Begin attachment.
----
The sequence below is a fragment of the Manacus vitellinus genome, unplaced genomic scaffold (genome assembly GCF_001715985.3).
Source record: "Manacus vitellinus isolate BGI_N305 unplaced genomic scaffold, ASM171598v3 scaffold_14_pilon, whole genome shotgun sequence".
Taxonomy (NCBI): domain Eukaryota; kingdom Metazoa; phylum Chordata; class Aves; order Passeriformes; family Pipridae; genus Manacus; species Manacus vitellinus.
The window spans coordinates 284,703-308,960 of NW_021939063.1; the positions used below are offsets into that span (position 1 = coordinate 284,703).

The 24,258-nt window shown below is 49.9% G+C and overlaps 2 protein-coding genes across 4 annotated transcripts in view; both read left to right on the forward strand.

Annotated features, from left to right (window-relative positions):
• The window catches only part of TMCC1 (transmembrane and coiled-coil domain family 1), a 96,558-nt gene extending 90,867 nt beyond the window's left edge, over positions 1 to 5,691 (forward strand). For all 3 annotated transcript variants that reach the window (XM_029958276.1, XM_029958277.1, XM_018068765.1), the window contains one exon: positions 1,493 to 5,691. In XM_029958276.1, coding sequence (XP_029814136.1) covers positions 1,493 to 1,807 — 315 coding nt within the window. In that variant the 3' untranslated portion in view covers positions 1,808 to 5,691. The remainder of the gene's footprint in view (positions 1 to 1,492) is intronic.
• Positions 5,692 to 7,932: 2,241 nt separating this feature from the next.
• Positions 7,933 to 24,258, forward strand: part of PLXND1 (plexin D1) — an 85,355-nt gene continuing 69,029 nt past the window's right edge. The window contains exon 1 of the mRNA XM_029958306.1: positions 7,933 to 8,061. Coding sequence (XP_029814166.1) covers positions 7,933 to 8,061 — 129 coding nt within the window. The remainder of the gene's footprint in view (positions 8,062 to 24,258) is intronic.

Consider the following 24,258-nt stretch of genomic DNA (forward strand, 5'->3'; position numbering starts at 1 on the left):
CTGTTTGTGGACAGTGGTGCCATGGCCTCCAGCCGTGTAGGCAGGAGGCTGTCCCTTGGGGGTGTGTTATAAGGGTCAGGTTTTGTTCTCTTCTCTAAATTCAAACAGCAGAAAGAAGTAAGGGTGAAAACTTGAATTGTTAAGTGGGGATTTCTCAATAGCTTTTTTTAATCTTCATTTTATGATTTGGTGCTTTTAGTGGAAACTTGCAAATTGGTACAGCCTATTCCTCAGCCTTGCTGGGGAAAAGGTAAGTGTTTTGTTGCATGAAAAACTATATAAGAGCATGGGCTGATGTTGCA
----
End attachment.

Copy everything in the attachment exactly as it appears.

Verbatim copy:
The sequence below is a fragment of the Manacus vitellinus genome, unplaced genomic scaffold (genome assembly GCF_001715985.3).
Source record: "Manacus vitellinus isolate BGI_N305 unplaced genomic scaffold, ASM171598v3 scaffold_14_pilon, whole genome shotgun sequence".
Taxonomy (NCBI): domain Eukaryota; kingdom Metazoa; phylum Chordata; class Aves; order Passeriformes; family Pipridae; genus Manacus; species Manacus vitellinus.
The window spans coordinates 284,703-308,960 of NW_021939063.1; the positions used below are offsets into that span (position 1 = coordinate 284,703).

The 24,258-nt window shown below is 49.9% G+C and overlaps 2 protein-coding genes across 4 annotated transcripts in view; both read left to right on the forward strand.

Annotated features, from left to right (window-relative positions):
• The window catches only part of TMCC1 (transmembrane and coiled-coil domain family 1), a 96,558-nt gene extending 90,867 nt beyond the window's left edge, over positions 1 to 5,691 (forward strand). For all 3 annotated transcript variants that reach the window (XM_029958276.1, XM_029958277.1, XM_018068765.1), the window contains one exon: positions 1,493 to 5,691. In XM_029958276.1, coding sequence (XP_029814136.1) covers positions 1,493 to 1,807 — 315 coding nt within the window. In that variant the 3' untranslated portion in view covers positions 1,808 to 5,691. The remainder of the gene's footprint in view (positions 1 to 1,492) is intronic.
• Positions 5,692 to 7,932: 2,241 nt separating this feature from the next.
• Positions 7,933 to 24,258, forward strand: part of PLXND1 (plexin D1) — an 85,355-nt gene continuing 69,029 nt past the window's right edge. The window contains exon 1 of the mRNA XM_029958306.1: positions 7,933 to 8,061. Coding sequence (XP_029814166.1) covers positions 7,933 to 8,061 — 129 coding nt within the window. The remainder of the gene's footprint in view (positions 8,062 to 24,258) is intronic.

Consider the following 24,258-nt stretch of genomic DNA (forward strand, 5'->3'; position numbering starts at 1 on the left):
CTGTTTGTGGACAGTGGTGCCATGGCCTCCAGCCGTGTAGGCAGGAGGCTGTCCCTTGGGGGTGTGTTATAAGGGTCAGGTTTTGTTCTCTTCTCTAAATTCAAACAGCAGAAAGAAGTAAGGGTGAAAACTTGAATTGTTAAGTGGGGATTTCTCAATAGCTTTTTTTAATCTTCATTTTATGATTTGGTGCTTTTAGTGGAAACTTGCAAATTGGTACAGCCTATTCCTCAGCCTTGCTGGGGAAAAGGTAAGTGTTTTGTTGCATGAAAAACTATATAAGAGCATGGGCTGATGTTGCA